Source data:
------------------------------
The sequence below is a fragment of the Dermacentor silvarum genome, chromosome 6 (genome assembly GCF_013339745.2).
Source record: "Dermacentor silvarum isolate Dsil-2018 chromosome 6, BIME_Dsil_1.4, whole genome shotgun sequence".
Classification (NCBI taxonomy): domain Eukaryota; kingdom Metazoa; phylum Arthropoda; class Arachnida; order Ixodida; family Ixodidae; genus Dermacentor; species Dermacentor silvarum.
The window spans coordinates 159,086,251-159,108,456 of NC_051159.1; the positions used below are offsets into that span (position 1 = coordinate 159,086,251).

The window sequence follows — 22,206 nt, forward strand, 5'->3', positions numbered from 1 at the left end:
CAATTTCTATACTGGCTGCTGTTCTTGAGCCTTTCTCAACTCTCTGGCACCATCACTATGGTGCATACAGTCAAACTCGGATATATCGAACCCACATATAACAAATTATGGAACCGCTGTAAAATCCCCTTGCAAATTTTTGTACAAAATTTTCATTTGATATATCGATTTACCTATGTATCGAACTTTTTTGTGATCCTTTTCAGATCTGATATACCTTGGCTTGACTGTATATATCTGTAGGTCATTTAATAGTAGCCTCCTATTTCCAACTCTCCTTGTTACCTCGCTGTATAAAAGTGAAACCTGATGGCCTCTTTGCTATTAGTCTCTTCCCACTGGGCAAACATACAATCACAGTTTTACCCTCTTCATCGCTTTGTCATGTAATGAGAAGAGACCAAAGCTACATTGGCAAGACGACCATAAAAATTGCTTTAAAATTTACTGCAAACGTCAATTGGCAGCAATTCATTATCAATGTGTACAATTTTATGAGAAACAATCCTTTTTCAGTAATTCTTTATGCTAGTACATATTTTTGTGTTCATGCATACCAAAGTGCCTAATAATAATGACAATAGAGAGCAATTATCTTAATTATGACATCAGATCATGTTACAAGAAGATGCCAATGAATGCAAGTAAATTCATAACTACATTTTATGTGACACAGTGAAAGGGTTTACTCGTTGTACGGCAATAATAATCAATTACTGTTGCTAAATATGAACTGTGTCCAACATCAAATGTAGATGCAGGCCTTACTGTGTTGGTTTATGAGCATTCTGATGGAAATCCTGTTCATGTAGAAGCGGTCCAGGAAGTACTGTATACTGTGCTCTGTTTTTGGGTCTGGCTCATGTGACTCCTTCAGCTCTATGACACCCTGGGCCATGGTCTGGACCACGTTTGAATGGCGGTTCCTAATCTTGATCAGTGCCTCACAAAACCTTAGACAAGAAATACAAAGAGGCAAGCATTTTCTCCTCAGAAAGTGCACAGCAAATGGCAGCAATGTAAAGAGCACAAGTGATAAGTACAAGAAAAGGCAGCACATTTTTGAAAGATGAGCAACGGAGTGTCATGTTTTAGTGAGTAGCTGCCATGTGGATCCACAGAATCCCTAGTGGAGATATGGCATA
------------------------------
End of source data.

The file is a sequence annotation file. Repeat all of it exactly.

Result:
The sequence below is a fragment of the Dermacentor silvarum genome, chromosome 6 (genome assembly GCF_013339745.2).
Source record: "Dermacentor silvarum isolate Dsil-2018 chromosome 6, BIME_Dsil_1.4, whole genome shotgun sequence".
Classification (NCBI taxonomy): domain Eukaryota; kingdom Metazoa; phylum Arthropoda; class Arachnida; order Ixodida; family Ixodidae; genus Dermacentor; species Dermacentor silvarum.
The window spans coordinates 159,086,251-159,108,456 of NC_051159.1; the positions used below are offsets into that span (position 1 = coordinate 159,086,251).

The window sequence follows — 22,206 nt, forward strand, 5'->3', positions numbered from 1 at the left end:
CAATTTCTATACTGGCTGCTGTTCTTGAGCCTTTCTCAACTCTCTGGCACCATCACTATGGTGCATACAGTCAAACTCGGATATATCGAACCCACATATAACAAATTATGGAACCGCTGTAAAATCCCCTTGCAAATTTTTGTACAAAATTTTCATTTGATATATCGATTTACCTATGTATCGAACTTTTTTGTGATCCTTTTCAGATCTGATATACCTTGGCTTGACTGTATATATCTGTAGGTCATTTAATAGTAGCCTCCTATTTCCAACTCTCCTTGTTACCTCGCTGTATAAAAGTGAAACCTGATGGCCTCTTTGCTATTAGTCTCTTCCCACTGGGCAAACATACAATCACAGTTTTACCCTCTTCATCGCTTTGTCATGTAATGAGAAGAGACCAAAGCTACATTGGCAAGACGACCATAAAAATTGCTTTAAAATTTACTGCAAACGTCAATTGGCAGCAATTCATTATCAATGTGTACAATTTTATGAGAAACAATCCTTTTTCAGTAATTCTTTATGCTAGTACATATTTTTGTGTTCATGCATACCAAAGTGCCTAATAATAATGACAATAGAGAGCAATTATCTTAATTATGACATCAGATCATGTTACAAGAAGATGCCAATGAATGCAAGTAAATTCATAACTACATTTTATGTGACACAGTGAAAGGGTTTACTCGTTGTACGGCAATAATAATCAATTACTGTTGCTAAATATGAACTGTGTCCAACATCAAATGTAGATGCAGGCCTTACTGTGTTGGTTTATGAGCATTCTGATGGAAATCCTGTTCATGTAGAAGCGGTCCAGGAAGTACTGTATACTGTGCTCTGTTTTTGGGTCTGGCTCATGTGACTCCTTCAGCTCTATGACACCCTGGGCCATGGTCTGGACCACGTTTGAATGGCGGTTCCTAATCTTGATCAGTGCCTCACAAAACCTTAGACAAGAAATACAAAGAGGCAAGCATTTTCTCCTCAGAAAGTGCACAGCAAATGGCAGCAATGTAAAGAGCACAAGTGATAAGTACAAGAAAAGGCAGCACATTTTTGAAAGATGAGCAACGGAGTGTCATGTTTTAGTGAGTAGCTGCCATGTGGATCCACAGAATCCCTAGTGGAGATATGGCATA